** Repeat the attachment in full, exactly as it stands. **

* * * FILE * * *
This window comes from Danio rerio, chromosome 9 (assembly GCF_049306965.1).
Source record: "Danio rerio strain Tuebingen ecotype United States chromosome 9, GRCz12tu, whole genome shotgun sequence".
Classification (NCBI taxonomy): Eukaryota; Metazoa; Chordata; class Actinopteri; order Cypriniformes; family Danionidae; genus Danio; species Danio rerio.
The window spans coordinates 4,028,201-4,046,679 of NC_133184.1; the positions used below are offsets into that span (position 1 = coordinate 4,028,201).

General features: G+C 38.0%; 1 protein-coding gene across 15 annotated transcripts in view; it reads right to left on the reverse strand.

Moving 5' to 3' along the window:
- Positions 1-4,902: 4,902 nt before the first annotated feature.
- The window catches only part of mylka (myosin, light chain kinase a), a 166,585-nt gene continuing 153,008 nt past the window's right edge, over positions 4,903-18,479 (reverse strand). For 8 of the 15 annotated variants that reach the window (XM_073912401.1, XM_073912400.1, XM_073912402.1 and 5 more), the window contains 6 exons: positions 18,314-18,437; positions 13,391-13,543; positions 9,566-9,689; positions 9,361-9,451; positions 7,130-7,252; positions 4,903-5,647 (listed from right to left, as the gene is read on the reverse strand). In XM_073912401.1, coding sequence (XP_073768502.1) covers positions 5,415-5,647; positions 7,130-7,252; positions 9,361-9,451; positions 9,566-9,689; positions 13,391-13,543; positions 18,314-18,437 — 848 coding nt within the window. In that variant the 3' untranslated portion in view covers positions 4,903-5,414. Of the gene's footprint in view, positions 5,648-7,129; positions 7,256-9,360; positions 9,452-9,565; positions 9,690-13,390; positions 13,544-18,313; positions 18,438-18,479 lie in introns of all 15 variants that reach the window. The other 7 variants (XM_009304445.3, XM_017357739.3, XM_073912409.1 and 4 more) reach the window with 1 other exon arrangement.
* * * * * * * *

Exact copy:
This window comes from Danio rerio, chromosome 9 (assembly GCF_049306965.1).
Source record: "Danio rerio strain Tuebingen ecotype United States chromosome 9, GRCz12tu, whole genome shotgun sequence".
Classification (NCBI taxonomy): Eukaryota; Metazoa; Chordata; class Actinopteri; order Cypriniformes; family Danionidae; genus Danio; species Danio rerio.
The window spans coordinates 4,028,201-4,046,679 of NC_133184.1; the positions used below are offsets into that span (position 1 = coordinate 4,028,201).

General features: G+C 38.0%; 1 protein-coding gene across 15 annotated transcripts in view; it reads right to left on the reverse strand.

Moving 5' to 3' along the window:
- Positions 1-4,902: 4,902 nt before the first annotated feature.
- The window catches only part of mylka (myosin, light chain kinase a), a 166,585-nt gene continuing 153,008 nt past the window's right edge, over positions 4,903-18,479 (reverse strand). For 8 of the 15 annotated variants that reach the window (XM_073912401.1, XM_073912400.1, XM_073912402.1 and 5 more), the window contains 6 exons: positions 18,314-18,437; positions 13,391-13,543; positions 9,566-9,689; positions 9,361-9,451; positions 7,130-7,252; positions 4,903-5,647 (listed from right to left, as the gene is read on the reverse strand). In XM_073912401.1, coding sequence (XP_073768502.1) covers positions 5,415-5,647; positions 7,130-7,252; positions 9,361-9,451; positions 9,566-9,689; positions 13,391-13,543; positions 18,314-18,437 — 848 coding nt within the window. In that variant the 3' untranslated portion in view covers positions 4,903-5,414. Of the gene's footprint in view, positions 5,648-7,129; positions 7,256-9,360; positions 9,452-9,565; positions 9,690-13,390; positions 13,544-18,313; positions 18,438-18,479 lie in introns of all 15 variants that reach the window. The other 7 variants (XM_009304445.3, XM_017357739.3, XM_073912409.1 and 4 more) reach the window with 1 other exon arrangement.